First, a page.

Hope this helps
Dolphin


#5

Hi, Grace,

So sorry you had a bad experience, but it does come with the
territory of dealing with people. I think good communication is the
key. I have never had anyone flake out completely, but I take a one
third non-refundable deposit before I start, one third part way
through and one third when they take the piece. By having the
customer examine the piece part way through, and pay the second
third, it commits them a bit more to where the piece is going.
I have had customers at that point change their minds about the
design and change it. Sometimes that results in an increase in the
price and sometimes not, but it does tend to nail thing down a bit
better.

In these economic times, people may more easily get in over their
heads and it’s easier to blame your design than to admit what is
going on. The one third deposit should cover all your costs so
at least you will have the piece to sell elsewhere.

Don’t get discouraged. Just figure out where it went wrong and how
to make it better next time.

Deb


#6

Here are the things we do with special orders to avoid what you are
having problems with.

  1. We insist on a 1/3 deposit up front. Balance is due upon
    delivery. If the pricing changes during the course of the job they
    must make another payment to get the deposit up to 1/3

  2. We tell the customer that all money given to us is
    nonrefundable–they can get a store credit or something from our
    cases if they don’t want the final product we make for them.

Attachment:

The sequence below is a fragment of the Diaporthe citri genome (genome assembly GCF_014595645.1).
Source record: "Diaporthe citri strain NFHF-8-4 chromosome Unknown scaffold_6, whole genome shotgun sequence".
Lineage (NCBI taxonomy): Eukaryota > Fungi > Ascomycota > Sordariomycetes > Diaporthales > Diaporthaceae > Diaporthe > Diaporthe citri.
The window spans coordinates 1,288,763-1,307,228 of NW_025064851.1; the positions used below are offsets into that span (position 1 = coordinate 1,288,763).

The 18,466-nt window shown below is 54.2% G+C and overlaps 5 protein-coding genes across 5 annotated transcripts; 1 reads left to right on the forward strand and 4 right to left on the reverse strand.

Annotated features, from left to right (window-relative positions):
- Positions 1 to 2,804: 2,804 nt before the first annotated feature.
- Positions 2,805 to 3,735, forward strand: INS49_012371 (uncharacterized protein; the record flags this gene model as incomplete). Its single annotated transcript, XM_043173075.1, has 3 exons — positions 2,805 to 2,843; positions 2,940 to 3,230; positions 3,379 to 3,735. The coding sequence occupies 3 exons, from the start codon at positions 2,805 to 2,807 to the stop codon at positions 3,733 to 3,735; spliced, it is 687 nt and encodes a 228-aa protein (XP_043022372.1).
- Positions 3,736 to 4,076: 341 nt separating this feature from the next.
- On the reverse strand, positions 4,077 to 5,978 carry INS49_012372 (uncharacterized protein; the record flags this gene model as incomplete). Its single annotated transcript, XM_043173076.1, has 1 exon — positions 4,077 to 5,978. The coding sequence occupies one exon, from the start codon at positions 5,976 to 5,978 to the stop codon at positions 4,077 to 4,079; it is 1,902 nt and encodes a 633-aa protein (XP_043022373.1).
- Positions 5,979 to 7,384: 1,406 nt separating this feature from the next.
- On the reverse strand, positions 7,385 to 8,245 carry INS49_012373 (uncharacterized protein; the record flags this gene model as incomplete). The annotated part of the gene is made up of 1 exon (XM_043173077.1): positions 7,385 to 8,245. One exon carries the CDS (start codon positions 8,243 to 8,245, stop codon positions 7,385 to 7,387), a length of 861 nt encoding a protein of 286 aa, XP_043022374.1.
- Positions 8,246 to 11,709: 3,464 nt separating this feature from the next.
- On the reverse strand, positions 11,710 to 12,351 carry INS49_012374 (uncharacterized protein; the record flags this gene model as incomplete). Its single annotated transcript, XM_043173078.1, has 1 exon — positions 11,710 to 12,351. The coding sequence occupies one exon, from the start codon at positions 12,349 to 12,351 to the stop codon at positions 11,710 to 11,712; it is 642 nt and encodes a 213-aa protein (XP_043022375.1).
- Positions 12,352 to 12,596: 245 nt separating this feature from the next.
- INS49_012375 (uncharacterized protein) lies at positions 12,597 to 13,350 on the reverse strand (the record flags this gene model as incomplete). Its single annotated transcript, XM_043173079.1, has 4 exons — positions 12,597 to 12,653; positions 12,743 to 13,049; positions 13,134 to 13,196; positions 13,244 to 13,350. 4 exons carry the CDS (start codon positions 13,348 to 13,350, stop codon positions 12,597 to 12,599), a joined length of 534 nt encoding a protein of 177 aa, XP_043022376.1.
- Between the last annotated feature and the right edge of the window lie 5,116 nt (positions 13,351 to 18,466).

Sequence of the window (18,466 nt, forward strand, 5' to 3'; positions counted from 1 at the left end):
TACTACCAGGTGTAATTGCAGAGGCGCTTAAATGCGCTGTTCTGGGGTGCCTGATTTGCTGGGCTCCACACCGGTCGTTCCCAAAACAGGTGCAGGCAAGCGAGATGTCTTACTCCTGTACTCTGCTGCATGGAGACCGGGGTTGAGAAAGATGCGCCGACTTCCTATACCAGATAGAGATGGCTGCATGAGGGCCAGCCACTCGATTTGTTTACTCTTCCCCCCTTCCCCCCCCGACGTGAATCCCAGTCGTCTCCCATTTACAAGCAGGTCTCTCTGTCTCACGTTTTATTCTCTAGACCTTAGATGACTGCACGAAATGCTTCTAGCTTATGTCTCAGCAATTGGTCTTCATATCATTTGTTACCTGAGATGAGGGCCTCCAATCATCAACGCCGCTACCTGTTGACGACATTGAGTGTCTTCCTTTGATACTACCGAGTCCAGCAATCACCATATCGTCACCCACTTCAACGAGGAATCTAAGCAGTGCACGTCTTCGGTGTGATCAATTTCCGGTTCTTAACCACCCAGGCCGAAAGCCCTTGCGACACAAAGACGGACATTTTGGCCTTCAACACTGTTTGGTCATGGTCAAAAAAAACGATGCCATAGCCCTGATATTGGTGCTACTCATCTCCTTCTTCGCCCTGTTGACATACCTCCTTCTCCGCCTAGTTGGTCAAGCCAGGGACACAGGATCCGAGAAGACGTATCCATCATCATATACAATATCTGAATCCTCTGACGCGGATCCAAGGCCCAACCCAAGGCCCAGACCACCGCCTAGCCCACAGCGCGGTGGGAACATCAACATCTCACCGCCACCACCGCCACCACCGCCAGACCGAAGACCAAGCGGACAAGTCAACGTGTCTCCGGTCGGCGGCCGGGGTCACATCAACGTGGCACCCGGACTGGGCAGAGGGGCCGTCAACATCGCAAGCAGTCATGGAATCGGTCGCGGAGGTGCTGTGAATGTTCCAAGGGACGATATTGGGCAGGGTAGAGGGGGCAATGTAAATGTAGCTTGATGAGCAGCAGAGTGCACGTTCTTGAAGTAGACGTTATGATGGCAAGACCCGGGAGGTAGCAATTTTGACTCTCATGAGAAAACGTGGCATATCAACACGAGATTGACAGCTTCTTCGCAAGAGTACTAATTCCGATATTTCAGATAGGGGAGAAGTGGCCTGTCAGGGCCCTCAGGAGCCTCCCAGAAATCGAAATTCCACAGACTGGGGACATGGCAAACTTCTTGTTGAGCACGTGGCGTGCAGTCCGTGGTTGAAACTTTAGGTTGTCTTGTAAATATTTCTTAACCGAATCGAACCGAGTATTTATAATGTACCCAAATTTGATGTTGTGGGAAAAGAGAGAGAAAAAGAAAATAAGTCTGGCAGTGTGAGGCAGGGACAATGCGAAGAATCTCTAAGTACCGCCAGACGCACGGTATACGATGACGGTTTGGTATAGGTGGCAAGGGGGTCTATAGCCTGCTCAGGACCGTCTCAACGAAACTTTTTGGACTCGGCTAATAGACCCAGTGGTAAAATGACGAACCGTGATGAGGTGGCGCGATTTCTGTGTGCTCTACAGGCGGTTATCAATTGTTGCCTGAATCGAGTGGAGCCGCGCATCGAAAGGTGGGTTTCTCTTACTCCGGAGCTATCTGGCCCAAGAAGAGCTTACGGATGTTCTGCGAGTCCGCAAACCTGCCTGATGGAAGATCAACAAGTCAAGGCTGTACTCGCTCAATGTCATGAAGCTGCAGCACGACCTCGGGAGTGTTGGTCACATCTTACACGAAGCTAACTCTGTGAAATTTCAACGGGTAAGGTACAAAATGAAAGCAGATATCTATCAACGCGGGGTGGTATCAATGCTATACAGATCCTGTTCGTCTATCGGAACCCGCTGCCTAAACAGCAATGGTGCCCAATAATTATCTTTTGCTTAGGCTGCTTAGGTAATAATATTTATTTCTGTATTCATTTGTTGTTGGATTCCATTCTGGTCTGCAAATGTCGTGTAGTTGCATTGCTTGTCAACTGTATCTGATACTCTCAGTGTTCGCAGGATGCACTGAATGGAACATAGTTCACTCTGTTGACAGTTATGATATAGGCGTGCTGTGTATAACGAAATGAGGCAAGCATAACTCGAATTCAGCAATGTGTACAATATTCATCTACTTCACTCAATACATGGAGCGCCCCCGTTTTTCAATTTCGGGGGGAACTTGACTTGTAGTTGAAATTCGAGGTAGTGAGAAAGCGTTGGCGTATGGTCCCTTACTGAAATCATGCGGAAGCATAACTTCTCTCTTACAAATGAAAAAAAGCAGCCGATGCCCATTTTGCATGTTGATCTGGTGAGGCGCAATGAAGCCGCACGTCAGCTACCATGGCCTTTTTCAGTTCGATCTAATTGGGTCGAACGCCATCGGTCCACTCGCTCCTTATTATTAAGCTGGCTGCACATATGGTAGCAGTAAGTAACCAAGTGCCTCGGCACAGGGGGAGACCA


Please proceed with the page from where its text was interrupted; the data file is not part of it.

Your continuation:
3. We charge enough for our custom work so that we can afford to
    make up to three models for them. If at that point they still aren’t
    satisfied we add additional charges to make more models.

  4. We make it clear that once they have given the money to us they
    have committed to getting something from us.

  5. You must both verbally, and in writing, make your policies clear
    to them and have them sign the order form.

  6. Now go back to #3 above and reread it over and over until you
    raise prices enough so that you can cover yourself no matter what
    happens.

Daniel R. Spirer, GG
Spirer Somes Jewelers
1794 Massachusetts Ave
Cambridge, MA 02140
617-491-6000
@spirersomes
www.spirersomes.com


#7

Grace I understand the problem well. I always insist on a half
deposit even on all my repair jobs. I have been in business for 25 +
years and very few people complain of this policy. For the very few
that do, I show then my large box of uncollected repairs and they
appreciate the problem.

Regards
Alan Lewis
UK
www.watchrepairer.co.uk


#8

Well, I do custom work for people around the world all the time. I
only have 2 rules:

  1. Money First, then I will make it.

  2. Custom orders are non-returnable, so the customer must get their
    info / design right the first time.

  3. If a customer really insists that they want to return an item.
    Then a minimum of a 50% restocking fee will apply.

My customers seem to have no problems with this. And I have not had